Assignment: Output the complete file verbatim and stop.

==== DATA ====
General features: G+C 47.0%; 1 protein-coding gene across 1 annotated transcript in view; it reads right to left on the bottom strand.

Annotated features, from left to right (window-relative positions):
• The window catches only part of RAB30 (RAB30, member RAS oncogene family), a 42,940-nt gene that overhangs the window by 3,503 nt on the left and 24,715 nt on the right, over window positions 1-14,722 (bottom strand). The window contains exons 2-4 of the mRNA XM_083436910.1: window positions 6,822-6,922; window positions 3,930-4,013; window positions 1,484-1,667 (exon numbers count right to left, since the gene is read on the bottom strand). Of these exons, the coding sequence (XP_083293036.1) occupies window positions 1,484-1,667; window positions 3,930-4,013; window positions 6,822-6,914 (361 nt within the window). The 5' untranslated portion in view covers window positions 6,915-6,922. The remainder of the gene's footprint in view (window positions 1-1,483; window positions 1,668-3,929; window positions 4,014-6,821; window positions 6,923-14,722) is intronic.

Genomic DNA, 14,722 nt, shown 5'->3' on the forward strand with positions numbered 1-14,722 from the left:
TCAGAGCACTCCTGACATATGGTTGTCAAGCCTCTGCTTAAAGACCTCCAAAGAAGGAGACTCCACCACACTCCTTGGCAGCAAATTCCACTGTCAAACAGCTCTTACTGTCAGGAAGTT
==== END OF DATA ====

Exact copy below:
General features: G+C 47.0%; 1 protein-coding gene across 1 annotated transcript in view; it reads right to left on the bottom strand.

Annotated features, from left to right (window-relative positions):
• The window catches only part of RAB30 (RAB30, member RAS oncogene family), a 42,940-nt gene that overhangs the window by 3,503 nt on the left and 24,715 nt on the right, over window positions 1-14,722 (bottom strand). The window contains exons 2-4 of the mRNA XM_083436910.1: window positions 6,822-6,922; window positions 3,930-4,013; window positions 1,484-1,667 (exon numbers count right to left, since the gene is read on the bottom strand). Of these exons, the coding sequence (XP_083293036.1) occupies window positions 1,484-1,667; window positions 3,930-4,013; window positions 6,822-6,914 (361 nt within the window). The 5' untranslated portion in view covers window positions 6,915-6,922. The remainder of the gene's footprint in view (window positions 1-1,483; window positions 1,668-3,929; window positions 4,014-6,821; window positions 6,923-14,722) is intronic.

Genomic DNA, 14,722 nt, shown 5'->3' on the forward strand with positions numbered 1-14,722 from the left:
TCAGAGCACTCCTGACATATGGTTGTCAAGCCTCTGCTTAAAGACCTCCAAAGAAGGAGACTCCACCACACTCCTTGGCAGCAAATTCCACTGTCAAACAGCTCTTACTGTCAGGAAGTT